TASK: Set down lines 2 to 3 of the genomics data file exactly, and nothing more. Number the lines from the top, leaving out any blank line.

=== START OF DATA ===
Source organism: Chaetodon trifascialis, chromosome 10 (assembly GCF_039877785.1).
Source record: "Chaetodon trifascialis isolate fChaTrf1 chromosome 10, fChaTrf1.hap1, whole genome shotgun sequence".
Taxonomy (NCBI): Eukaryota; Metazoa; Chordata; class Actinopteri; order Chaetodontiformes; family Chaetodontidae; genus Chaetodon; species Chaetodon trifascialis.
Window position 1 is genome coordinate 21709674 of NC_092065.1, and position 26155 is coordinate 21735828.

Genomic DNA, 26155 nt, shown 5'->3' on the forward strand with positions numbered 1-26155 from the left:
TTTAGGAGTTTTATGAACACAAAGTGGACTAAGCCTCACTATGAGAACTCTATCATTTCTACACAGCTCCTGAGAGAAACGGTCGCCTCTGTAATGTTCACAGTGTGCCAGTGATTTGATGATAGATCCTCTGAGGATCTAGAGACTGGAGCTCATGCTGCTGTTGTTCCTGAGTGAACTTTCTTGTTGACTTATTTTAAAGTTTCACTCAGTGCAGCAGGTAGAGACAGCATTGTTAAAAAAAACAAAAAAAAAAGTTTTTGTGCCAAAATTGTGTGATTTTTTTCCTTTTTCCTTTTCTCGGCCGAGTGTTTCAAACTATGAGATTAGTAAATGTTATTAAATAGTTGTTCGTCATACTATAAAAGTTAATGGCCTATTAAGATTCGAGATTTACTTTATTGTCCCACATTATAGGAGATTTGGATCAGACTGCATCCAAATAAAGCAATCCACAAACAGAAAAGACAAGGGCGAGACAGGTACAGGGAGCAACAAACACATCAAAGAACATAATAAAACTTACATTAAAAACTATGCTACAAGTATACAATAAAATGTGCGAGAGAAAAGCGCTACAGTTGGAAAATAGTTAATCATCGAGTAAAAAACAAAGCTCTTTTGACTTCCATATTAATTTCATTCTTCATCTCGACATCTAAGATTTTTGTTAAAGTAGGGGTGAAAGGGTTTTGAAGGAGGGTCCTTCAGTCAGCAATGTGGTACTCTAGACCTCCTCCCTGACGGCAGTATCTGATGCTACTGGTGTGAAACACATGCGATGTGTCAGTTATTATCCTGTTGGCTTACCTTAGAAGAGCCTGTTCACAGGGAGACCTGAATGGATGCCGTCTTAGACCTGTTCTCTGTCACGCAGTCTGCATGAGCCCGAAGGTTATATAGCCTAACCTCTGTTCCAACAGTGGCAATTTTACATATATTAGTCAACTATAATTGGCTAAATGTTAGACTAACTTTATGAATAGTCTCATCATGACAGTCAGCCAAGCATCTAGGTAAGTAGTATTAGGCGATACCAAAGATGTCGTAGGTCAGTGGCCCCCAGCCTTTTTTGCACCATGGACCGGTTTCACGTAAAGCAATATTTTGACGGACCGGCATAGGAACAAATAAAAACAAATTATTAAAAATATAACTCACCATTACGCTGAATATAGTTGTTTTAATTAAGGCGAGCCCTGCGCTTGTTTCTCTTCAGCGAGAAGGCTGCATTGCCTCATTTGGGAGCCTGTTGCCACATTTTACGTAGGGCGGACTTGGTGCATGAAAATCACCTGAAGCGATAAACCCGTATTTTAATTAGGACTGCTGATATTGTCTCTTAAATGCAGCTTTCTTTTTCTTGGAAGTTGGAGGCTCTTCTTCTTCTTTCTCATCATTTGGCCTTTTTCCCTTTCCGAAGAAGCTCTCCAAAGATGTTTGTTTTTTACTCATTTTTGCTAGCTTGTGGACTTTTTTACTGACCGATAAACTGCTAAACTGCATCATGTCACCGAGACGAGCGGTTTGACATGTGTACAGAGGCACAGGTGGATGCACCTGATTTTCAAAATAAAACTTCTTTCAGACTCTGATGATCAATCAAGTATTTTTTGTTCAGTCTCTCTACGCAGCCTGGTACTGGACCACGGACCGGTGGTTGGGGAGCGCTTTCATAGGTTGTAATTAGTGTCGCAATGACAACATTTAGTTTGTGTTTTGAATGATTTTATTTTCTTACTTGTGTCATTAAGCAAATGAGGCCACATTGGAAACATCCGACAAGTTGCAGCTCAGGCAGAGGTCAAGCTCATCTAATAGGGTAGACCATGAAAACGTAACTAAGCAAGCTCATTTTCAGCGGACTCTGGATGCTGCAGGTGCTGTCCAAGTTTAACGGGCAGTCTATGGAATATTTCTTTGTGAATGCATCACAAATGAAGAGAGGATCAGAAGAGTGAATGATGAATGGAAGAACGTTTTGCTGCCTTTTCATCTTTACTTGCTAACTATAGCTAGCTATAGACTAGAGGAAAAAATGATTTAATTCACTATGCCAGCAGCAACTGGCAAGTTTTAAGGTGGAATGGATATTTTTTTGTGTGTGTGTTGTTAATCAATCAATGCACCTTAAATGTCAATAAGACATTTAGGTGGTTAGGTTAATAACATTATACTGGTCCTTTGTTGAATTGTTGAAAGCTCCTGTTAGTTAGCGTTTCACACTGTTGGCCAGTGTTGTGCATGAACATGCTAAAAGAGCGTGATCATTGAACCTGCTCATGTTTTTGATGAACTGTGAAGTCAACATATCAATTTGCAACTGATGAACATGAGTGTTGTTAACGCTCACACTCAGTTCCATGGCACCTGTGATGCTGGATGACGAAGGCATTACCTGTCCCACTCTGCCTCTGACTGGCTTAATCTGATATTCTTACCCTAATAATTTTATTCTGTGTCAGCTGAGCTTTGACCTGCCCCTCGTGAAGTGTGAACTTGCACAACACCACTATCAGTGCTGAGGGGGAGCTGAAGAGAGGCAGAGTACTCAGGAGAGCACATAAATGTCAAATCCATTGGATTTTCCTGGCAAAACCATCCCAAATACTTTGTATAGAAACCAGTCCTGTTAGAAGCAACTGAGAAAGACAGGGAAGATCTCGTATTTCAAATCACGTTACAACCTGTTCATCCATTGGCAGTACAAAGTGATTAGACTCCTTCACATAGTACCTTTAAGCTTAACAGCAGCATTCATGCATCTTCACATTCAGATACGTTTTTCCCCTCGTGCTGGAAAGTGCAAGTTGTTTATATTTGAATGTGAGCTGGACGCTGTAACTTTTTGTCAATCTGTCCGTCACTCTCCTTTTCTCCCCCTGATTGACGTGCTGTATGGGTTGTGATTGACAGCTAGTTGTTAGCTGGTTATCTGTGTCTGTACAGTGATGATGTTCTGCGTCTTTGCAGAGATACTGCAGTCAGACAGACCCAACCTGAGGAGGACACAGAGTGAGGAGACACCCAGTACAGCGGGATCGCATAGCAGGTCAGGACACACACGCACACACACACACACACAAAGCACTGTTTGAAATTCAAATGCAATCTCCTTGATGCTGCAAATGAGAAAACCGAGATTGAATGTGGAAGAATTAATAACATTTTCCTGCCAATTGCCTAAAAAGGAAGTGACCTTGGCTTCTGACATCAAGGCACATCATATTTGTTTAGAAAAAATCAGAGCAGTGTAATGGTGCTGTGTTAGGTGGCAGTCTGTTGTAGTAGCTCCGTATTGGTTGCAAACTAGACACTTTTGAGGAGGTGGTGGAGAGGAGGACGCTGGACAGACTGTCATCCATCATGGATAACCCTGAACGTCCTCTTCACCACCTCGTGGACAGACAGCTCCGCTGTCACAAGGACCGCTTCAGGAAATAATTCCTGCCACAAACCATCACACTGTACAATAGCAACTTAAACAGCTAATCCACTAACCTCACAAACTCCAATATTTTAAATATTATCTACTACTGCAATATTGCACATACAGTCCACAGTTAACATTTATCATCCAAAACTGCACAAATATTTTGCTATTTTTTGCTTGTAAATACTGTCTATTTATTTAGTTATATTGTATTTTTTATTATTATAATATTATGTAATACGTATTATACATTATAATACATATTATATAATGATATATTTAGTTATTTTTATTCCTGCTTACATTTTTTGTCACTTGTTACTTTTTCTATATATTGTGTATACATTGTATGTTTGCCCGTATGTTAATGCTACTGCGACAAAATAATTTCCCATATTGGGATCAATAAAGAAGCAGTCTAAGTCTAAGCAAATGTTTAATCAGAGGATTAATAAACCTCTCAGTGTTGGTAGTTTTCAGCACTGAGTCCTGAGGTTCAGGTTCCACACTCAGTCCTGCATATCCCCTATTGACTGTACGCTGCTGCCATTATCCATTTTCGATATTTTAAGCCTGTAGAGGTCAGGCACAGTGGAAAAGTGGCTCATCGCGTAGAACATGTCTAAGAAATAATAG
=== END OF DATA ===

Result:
Source record: "Chaetodon trifascialis isolate fChaTrf1 chromosome 10, fChaTrf1.hap1, whole genome shotgun sequence".
Taxonomy (NCBI): Eukaryota; Metazoa; Chordata; class Actinopteri; order Chaetodontiformes; family Chaetodontidae; genus Chaetodon; species Chaetodon trifascialis.